Helping Children Cope With Difficulties
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Helping Children Cope With Difficulties

Helping Children Cope With Difficulties

Failing a test, being unpopular, coping with divorce and worse. Children face many difficulties. What can we do to strengthen our children for life's challenges?

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As children progress through toddler-hood they need us to be firm and set limits. This will help them build frustration tolerance.

An "anything goes" policy is harmful to children, who generally thrive in knowing there are rules to be followed and limits that must be adhered to. As difficult as it is for many of us, saying "no" to negative behaviors and building a well-structured environment with set nap times and bedtimes promotes a feeling a security and being cared for.

Learning the meaning of "not now, later" is a crucial step in a child's development of tolerance for pain.

It also promotes healthy frustration. Children learn at a young age that they cannot always have things their way. For example, a child who keeps kosher must wait a certain amount of time after eating meat before he eats milk. He has to control his desire to eat non-kosher candy in the checkout line at the supermarket. Discipline and self-control are therefore enhanced, making it easier to cope with frustration.

Learning the meaning of "in a few minutes", "later", or "not today" is another very crucial step in their development of tolerance for pain.

DON'T MAKE LIFE TOO COMFORTABLE

Let's face it. We all try, as much as we are financially able, to create a comfortable lifestyle for (ourselves and) our children. We try to satisfy their (and our) desires for toys, clothes and other material items. Setting reasonable limits in these areas and creating a distinction between what they "need" and what they "desire" is healthy for children.

Our Sages say, "Eat bread with salt, drink water in small measure, sleep on the ground, live a life of deprivation." (Pirkei Avos, "Ethics of the Fathers" 6:4) This is not a call to asceticism, but a plea for moderation. Children who grow up with every desire catered to tend to have an attitude of entitlement. They often feel, "Life owes me something." They don't know how to deal with the pain of not having what they want; they don't appreciate what they have; and they may not have a healthy level of frustration tolerance when things don't go their way.

Children who have everything don't know how to deal with the pain of not having what they want.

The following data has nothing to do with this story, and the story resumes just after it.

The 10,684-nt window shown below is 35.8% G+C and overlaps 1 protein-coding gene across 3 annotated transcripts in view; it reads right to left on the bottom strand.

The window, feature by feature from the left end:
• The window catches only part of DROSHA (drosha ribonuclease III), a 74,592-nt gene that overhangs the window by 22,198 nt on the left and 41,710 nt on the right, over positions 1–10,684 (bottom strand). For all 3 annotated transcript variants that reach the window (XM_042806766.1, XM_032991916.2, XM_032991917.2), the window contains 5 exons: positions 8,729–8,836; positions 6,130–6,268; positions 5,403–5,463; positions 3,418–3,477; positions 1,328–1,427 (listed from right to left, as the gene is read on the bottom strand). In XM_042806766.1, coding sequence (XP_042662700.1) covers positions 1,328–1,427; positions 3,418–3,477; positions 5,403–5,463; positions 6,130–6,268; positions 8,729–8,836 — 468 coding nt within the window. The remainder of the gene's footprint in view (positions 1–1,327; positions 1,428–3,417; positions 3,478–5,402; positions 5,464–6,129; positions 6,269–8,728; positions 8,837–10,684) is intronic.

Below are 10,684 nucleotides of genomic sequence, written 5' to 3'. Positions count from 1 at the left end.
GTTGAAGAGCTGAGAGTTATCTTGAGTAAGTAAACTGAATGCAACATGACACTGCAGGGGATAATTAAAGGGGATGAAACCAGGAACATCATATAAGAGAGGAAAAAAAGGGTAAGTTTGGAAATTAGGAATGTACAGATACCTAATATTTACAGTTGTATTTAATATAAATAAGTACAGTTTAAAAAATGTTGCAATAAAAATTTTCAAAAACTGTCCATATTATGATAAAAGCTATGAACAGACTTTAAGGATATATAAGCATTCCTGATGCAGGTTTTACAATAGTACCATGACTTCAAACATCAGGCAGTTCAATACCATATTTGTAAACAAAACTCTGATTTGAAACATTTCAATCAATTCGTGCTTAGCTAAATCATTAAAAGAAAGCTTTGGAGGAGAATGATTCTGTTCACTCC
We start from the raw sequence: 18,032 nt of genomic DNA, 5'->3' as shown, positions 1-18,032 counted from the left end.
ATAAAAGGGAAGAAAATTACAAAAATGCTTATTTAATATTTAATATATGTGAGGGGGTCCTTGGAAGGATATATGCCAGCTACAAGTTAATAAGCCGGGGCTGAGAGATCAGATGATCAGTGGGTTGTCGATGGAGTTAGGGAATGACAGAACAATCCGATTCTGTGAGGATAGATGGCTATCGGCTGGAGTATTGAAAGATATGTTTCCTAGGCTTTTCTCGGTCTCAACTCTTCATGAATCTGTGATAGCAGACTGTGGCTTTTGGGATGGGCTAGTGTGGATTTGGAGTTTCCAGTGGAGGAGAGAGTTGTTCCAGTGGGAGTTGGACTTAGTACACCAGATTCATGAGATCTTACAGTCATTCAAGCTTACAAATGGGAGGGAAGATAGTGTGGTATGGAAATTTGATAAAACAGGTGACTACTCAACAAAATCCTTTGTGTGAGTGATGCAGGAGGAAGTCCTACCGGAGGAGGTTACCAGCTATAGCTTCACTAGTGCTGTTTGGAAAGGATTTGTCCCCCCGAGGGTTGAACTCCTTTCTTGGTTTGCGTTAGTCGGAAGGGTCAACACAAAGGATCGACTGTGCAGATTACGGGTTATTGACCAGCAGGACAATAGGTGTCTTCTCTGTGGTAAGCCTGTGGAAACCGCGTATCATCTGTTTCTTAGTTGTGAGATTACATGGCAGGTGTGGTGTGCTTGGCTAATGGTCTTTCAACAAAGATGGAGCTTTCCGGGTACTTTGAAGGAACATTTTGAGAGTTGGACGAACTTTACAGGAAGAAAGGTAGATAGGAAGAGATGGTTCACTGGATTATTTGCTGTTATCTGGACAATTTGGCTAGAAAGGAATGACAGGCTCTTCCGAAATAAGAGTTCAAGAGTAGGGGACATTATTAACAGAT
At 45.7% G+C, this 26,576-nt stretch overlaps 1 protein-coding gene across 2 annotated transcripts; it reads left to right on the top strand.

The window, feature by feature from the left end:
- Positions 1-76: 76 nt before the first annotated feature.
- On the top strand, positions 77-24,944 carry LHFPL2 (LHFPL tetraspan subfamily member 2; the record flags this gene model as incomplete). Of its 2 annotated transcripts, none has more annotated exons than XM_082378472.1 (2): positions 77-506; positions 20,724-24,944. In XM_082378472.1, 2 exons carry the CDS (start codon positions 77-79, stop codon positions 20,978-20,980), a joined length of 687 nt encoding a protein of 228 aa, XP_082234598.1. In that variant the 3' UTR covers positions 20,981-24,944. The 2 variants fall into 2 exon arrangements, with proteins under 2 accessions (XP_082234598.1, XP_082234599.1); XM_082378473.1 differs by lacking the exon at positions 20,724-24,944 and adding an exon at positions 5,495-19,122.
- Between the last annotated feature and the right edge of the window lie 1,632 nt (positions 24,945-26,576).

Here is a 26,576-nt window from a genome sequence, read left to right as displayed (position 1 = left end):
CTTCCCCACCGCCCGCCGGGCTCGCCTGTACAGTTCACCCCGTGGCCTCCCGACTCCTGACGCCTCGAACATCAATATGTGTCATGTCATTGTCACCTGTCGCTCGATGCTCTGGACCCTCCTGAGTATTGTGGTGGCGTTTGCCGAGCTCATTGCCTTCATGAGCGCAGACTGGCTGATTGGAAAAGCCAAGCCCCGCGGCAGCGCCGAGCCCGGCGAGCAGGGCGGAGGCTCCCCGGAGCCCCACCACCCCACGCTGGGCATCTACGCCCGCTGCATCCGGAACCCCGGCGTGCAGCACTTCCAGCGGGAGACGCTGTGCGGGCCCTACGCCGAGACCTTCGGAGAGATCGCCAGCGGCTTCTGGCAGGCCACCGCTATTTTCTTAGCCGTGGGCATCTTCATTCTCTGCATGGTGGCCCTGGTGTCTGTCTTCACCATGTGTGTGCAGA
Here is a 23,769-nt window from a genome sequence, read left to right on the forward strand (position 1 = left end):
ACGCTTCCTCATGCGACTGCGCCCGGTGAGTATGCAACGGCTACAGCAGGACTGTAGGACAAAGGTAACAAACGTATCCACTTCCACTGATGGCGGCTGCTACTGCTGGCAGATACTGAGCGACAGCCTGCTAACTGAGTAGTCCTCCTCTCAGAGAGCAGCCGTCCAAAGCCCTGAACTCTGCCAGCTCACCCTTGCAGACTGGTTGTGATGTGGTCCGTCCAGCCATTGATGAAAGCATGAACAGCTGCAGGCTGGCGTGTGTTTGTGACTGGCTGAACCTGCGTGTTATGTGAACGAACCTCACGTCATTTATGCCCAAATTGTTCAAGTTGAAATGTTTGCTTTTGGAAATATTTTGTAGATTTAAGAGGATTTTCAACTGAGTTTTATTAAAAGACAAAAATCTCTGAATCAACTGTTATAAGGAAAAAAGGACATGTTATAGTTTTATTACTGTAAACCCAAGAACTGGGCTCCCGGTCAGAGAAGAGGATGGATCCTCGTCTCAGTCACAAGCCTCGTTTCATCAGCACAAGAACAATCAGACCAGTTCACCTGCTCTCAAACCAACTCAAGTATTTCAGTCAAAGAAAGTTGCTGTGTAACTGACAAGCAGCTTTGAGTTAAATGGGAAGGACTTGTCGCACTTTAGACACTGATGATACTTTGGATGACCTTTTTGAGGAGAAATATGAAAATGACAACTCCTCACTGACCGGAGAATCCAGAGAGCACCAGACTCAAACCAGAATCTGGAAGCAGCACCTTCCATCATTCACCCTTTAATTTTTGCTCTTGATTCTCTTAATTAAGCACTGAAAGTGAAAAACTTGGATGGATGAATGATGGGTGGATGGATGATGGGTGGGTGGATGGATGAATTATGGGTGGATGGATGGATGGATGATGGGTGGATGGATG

A specific example of not making life too comfortable would be sharing a bedroom. Many parents prefer to have separate bedrooms for each child. It certainly makes life more comfortable for the parents, who don't have to hear children bicker about who is a slob and whether the windows will be open or closed at night. Children, however, learn many important problem-solving skills by sharing a room with a sibling/s. Hopefully, they learn to share and to have sensitivity to each other's moods, neatness issues, not waking each other up needlessly, different tastes in music, etc.

In short, sharing a room with a sibling creates all sorts of potential "problems" which we really do not want to shield our children from. These "problems" are good for them and prepare them for getting along with others, for life in a college dormitory and ultimately for marriage.

HELPING CHILDREN DEAL WITH PAIN

When young children come to us with their problems, we often tend to feel their concerns are trivial and not worth much attention. We need to realize that, to children, their concerns are as important as our issues are to us.

Children who have been brushed off as youngsters won't seek their parents out later in life.

Parents who slough off children's problems when they are young are unwittingly setting the precedent for the future. Children who have been brushed off as youngsters learn that their parents are not the address to go to when they are in need. Parents then wonder why their children are not coming to them when they are teenagers.

Therefore when a small child is upset that somebody is making fun of him or he can't find his favorite blanket, we need to create an environment of empathy. We also must be non-judgmental and we must help the child find his own solution to the problem.

Here are some specific tips:

1. Empathize

When your child comes to you, try to feel his pain, concern, anger or frustration. The Sages say (Pirkei Avos, 6:6) that we should share our fellow's burden. Recognize how real and important his problem is to him. Help young children to recognize and name the emotion they are feeling. Acknowledge the pain without exaggerating the situation.

2. Be Non-Judgmental